Continuing the Success Story With TRK Inhibitors - Episode 3

Larotrectinib and CNS Metastasis in TRK Fusion-Positive Tumors

The significance of recent data exploring larotrectinib, a TRK inhibitor, in a subset of patients with TRK fusion–positive tumors with CNS (central nervous system) metastasis.

David S. Hong, MD: The most recent data set we’ve presented was at our ESMO [European Society for Medical Oncology Congress] presentation by Ray McDermott, but we had also presented this similar data set in the Lancet Oncology paper. In the most recent updated data set, we had close to 175 patients on that trial. Similar to the first data set that we published in the New England Journal of Medicine, the overall response rate was incredibly similar. The overall response rate was close to 80% or 78%. The complete response rate was 33%. The progression-free survival was close to 36.8 months, the duration response had not been reached, and the median overall survival had not been reached. That confirms the incredible efficacy of particularly the larotrectinib molecule. For entrectinib, the most recent data set is not much different from the approval data set, so we don’t have a clear idea how to compare these at this time. But larotrectinib is showing really incredible efficacy that has been sustained from the beginning when we published the phase 1 data to close to 175 patients.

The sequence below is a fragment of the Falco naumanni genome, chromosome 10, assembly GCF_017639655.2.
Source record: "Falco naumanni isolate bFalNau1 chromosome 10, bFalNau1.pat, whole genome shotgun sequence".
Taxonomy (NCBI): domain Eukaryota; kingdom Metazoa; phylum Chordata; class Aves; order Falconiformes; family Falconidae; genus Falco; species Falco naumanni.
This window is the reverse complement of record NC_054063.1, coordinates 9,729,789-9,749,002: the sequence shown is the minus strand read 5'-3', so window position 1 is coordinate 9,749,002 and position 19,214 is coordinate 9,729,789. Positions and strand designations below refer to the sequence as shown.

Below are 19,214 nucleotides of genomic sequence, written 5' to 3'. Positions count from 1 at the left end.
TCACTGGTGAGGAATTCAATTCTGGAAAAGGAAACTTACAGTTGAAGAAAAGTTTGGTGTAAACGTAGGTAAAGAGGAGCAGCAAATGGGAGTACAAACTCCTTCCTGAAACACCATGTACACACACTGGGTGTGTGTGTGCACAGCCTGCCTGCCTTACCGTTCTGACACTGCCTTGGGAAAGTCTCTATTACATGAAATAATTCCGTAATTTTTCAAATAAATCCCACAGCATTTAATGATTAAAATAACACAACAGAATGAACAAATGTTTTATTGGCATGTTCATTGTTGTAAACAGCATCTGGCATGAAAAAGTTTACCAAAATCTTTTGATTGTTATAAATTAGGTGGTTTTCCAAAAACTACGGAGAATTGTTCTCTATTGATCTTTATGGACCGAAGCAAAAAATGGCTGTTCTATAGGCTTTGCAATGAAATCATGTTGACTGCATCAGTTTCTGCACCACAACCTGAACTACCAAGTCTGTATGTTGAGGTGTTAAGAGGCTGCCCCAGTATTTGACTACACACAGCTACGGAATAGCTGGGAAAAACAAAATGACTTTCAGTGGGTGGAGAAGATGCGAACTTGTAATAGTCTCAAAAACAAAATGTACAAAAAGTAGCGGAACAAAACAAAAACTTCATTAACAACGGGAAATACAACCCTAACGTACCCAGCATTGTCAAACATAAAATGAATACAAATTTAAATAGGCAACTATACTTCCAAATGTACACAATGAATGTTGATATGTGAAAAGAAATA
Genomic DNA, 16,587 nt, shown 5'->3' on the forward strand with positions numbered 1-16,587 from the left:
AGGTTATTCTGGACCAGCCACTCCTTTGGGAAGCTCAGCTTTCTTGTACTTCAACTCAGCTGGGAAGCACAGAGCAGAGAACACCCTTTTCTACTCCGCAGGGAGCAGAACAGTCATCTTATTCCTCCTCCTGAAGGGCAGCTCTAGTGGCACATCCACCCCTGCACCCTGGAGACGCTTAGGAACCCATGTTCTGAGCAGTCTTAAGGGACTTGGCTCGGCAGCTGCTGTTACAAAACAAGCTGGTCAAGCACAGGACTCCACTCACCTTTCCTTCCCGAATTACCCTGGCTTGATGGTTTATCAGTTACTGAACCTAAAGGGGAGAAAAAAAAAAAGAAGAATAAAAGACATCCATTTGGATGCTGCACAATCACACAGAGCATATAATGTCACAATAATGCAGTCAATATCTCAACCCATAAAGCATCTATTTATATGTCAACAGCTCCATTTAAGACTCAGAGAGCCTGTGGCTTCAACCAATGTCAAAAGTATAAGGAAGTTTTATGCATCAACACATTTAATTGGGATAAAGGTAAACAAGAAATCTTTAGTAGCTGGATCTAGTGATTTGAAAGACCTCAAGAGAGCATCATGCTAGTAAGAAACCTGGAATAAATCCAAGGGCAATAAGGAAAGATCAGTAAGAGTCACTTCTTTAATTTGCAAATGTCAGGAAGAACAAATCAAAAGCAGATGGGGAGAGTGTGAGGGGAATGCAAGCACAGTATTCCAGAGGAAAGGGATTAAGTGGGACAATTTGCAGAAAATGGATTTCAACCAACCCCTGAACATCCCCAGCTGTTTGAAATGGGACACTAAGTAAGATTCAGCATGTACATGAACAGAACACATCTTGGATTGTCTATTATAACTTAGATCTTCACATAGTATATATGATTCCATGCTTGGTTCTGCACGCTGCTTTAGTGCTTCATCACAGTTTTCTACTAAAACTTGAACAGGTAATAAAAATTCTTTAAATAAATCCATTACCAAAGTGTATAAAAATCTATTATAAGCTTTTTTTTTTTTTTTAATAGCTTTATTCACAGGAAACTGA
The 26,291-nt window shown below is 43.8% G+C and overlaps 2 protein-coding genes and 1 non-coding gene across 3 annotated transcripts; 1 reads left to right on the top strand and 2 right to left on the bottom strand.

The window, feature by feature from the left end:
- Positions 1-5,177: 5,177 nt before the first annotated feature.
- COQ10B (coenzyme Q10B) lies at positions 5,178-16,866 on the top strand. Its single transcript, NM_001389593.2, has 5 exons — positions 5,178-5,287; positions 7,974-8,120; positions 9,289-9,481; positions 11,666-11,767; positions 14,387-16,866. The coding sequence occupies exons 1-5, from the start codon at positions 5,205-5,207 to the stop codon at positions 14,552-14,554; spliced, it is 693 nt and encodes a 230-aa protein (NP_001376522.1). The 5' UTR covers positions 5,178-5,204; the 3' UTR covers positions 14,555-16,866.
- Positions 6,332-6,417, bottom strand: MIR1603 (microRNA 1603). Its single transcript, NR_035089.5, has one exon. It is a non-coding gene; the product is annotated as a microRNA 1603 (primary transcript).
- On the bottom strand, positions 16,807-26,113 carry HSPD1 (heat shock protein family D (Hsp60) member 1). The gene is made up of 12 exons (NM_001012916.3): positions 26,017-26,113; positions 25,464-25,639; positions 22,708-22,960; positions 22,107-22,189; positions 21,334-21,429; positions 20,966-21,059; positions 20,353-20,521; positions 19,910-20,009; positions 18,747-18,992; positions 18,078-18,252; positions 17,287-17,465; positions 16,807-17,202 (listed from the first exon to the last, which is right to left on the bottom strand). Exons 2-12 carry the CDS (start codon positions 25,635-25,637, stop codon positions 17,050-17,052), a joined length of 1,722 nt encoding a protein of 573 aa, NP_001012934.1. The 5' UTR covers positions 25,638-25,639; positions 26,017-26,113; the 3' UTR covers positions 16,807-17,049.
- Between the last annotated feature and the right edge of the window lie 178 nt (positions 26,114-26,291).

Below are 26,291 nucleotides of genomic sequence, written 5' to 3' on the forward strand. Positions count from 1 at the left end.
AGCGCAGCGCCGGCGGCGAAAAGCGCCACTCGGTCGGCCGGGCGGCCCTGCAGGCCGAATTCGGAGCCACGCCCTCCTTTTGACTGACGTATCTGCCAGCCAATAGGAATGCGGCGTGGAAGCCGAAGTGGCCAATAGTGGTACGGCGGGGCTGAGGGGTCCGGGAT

We know that larotrectinib and also entrectinib can cross the blood-brain barrier. The most recent data set that was presented was presented by my colleague, Dr [Alexander] Drilon from MSKCC [Memorial Sloan Kettering Cancer Center] at ASCO [American Society of Clinical Oncology Annual Meeting], about 2 years ago. In that data set, we had 24 patients with intracranial disease; 18 had primary CNS [central nervous system] tumors, and 6 had nonprimary CNS. The overall response rate in this data set was excellent in 5 of the valuable patients. For the solid tumors with brain metastases, we had a response rate of approximately 60%. In those patients who had primary CNS metastasis, the response rate was approximately 36%. That may just reflect the biology of fairly aggressive disease in the brain. Overall, if you ask a neuro-oncologist, they’ll tell you 36% response rate in patients with primary-refractory CNS tumors is pretty remarkable.

Transcript edited for clarity.